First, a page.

Special Report Mould Mecca

Author / Editor: Barbara Schulz / Barbara Schulz

Portugal - With a centuries-old glass-making tradition that crossed naturally over into creating moulds for plastics parts in the 1940s, Portugal is today a hotbed of mould making and exporting, and moulds from Portugal can be found in almost every major end market for plastics.

Related Companies

Concerning Portugal, the demand from the automotive industry is high at this moment and Istma's Manuel Oliveira expects that trend to continue in 2017.
Concerning Portugal, the demand from the automotive industry is high at this moment and Istma's Manuel Oliveira expects that trend to continue in 2017.
(Source: Schulz)

Portugal is famous for its beaches, food and Cristiano Ronaldo…. but that’s just the tip of the iceberg. As a nation, Portugal is not much given to boasting, so you may not know that Portugal is one of the oldest countries in Europe with its borders pretty much unchanged since 1297. Portuguese is spoken by the 10 million inhabitants of Portugal, and also by 230 million others all around the world. In fact, Portuguese is the official language of nine countries and is the 6th-most used language online. Furthermore, Portugal accounts for about 50% of the world's cork production, and the best cork in the world is from Alentejo. Portuguese cork is used by leading brands such as Moet Chandon and Rolls Royce, by Airbus and Nasa. And in 2018, Portuguese cork will be present in the spacecraft used by the European Space Agency in its mission to Mars.

A touch of glass – Portugal at its best

Portugal is also famous for its glass industry. At the beginning of the 20th century, Marinha Grande began producing moulds for glassware, having previously imported them from Germany and Austria. This was the foundation for the growth of the plastics moulds industry today. Aníbal H. Abrantes, a partner and lathe-worker in the first pressed glass moulds plant in Marinha Grande, established the first moulds plant for Bakelite products in 1944. Two years later, Abrantes produced Portugal's first plastic injection mould. Other plastic mould companies began to open in Marinha Grande and the northern town of Oliveira de Azeméis, another traditional glass-making centre.

Gallery with 77 images

Today, there are 2,000 tons of glass produced per day in Marinha Grande, all within a radius of 10 km, requiring 80 trucks delivering raw materials each day!

One of the major players in blow moulds and blank moulds for the glass industry in Marinha Grande produces 2,500 cavities per month, (30,000 cavities per year) counting both blow moulds and blank moulds. The company boasts 195 employees and 100 CNC machines, many of them automated as - in contrast to the injection moulding industry - the moulds are run in higher batches and have to be reproduced when, for instance, Heineken has produced around 1.5 million bottles with one cavity. The company exports around 70% of its products mainly to Germany, Spain, Poland, Argentina, Brazil, Russia, the Middle East and France.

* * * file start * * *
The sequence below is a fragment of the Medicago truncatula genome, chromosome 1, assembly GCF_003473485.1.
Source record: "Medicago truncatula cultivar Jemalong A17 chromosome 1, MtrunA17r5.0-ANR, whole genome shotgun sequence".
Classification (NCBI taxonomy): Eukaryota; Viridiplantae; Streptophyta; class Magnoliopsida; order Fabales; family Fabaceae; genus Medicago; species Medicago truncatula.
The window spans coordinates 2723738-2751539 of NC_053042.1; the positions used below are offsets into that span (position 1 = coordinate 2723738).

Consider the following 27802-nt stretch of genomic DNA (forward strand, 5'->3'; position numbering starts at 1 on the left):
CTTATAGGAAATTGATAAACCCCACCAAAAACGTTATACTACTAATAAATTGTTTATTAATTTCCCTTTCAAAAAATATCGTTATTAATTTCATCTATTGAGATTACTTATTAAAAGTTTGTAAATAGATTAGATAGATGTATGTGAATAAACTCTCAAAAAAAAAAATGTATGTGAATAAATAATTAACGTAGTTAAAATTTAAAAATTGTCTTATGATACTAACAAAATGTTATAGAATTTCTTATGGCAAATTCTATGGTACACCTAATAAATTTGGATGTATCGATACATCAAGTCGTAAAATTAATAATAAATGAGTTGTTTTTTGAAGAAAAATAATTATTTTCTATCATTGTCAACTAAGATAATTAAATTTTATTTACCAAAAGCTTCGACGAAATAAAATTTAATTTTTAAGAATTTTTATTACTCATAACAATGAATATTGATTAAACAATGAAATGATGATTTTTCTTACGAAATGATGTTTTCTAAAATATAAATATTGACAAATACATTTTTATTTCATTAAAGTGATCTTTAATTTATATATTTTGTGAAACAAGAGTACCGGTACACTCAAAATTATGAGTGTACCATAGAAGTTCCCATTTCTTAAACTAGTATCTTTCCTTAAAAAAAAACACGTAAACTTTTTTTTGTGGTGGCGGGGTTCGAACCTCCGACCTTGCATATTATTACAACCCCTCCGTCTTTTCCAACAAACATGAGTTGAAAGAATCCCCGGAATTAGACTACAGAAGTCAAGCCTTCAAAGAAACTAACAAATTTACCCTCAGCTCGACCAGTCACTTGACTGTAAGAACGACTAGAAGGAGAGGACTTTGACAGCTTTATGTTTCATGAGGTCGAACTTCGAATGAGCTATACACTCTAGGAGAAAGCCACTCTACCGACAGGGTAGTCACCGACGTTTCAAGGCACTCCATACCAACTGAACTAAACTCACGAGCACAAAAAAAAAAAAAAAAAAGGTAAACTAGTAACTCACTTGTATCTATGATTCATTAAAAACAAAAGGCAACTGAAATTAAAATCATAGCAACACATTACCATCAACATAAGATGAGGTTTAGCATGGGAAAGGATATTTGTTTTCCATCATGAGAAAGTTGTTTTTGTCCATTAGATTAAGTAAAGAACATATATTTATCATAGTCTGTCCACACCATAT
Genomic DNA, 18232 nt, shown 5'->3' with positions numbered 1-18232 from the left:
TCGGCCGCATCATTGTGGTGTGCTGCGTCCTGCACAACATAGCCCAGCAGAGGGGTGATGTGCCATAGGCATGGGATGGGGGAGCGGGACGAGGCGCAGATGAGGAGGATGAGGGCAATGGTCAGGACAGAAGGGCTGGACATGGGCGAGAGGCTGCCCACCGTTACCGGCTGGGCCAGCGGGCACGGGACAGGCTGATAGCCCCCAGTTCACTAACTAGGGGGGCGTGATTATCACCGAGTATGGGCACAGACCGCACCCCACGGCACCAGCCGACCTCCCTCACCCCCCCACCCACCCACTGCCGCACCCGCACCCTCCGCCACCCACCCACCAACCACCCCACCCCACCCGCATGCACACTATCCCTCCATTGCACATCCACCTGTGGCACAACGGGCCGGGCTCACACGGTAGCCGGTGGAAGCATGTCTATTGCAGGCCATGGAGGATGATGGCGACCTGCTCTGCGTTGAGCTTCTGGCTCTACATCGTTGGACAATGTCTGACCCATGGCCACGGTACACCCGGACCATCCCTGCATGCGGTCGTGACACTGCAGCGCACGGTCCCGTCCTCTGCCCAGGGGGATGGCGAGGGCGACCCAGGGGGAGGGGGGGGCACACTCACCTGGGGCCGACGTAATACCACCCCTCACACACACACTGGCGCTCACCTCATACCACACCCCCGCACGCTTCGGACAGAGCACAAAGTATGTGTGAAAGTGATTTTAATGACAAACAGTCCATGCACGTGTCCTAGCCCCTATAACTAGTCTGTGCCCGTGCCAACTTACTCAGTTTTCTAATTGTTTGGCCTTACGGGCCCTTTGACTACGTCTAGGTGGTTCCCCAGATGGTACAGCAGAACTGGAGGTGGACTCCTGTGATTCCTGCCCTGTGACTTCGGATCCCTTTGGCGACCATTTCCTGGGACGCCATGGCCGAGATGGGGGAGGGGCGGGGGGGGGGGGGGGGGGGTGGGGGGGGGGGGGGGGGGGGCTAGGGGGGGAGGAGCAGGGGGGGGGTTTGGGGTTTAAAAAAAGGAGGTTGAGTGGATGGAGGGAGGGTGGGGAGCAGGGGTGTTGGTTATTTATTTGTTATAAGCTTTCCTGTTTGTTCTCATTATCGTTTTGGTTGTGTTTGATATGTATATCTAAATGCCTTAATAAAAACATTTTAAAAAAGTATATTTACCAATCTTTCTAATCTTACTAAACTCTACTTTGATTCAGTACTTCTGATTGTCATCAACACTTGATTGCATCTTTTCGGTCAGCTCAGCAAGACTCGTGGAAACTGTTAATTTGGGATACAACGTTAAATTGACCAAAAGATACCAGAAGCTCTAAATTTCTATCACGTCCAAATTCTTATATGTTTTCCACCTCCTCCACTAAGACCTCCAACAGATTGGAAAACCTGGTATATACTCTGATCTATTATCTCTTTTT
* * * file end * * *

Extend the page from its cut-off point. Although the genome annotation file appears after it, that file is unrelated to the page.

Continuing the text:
Today, despite being a relatively small economy, Portugal is the world's eighth-largest mould-making country. According to Cefamol, the National Association for the Moulds Industry, Portuguese mould makers produced moulds worth €690m in 2015, representing the fourth consecutive year of growth. One of the reasons, Cefamol believes, is the country’s ability to adapt to customers‘ needs and the development of new technologies. Since 2005, the sector has exported more than 75% of its tools, dies and moulds. In 2015, export reached €591m (86%). Portugal’s mould makers exported their products to 89 countries, mostly to Europe. Top destinations were Germany (22%), Spain (19%), France (18%), the UK and the Czech Republic (5%); 4% went to Poland, 3% to Mexico, followed by the US, Brazil and Belgium (2% each).

While exports to North America have stagnated over the last couple of years, demand from the US is increasing due to the country’s so-called re-industrialisation efforts, a decrease in local mould production as well as a more favourable exchange rate, Cefamol says.

And the Portuguese tool and mould making industry has also been retooling itself. Almost eight years ago, the sector’s local leaders founded the private, non-profit Pool-Net Association to manage the Portuguese engineering and tooling cluster. The cluster was formally recognised by the Portuguese government in 2009. The cluster’s goal is to drive innovation and coordinate firms in the manufacturing supply chain that are engaged in industrial design, engineering and product development, prototyping, tooling, and plastic and metal parts production.

Pool-Net provides a portfolio of support services for its members: such as access and inclusion in international innovation networks; access to relevant data and statistics (intelligence) and the promotion of the international campaign and collective brand “Engineering & Tooling from Portugal”.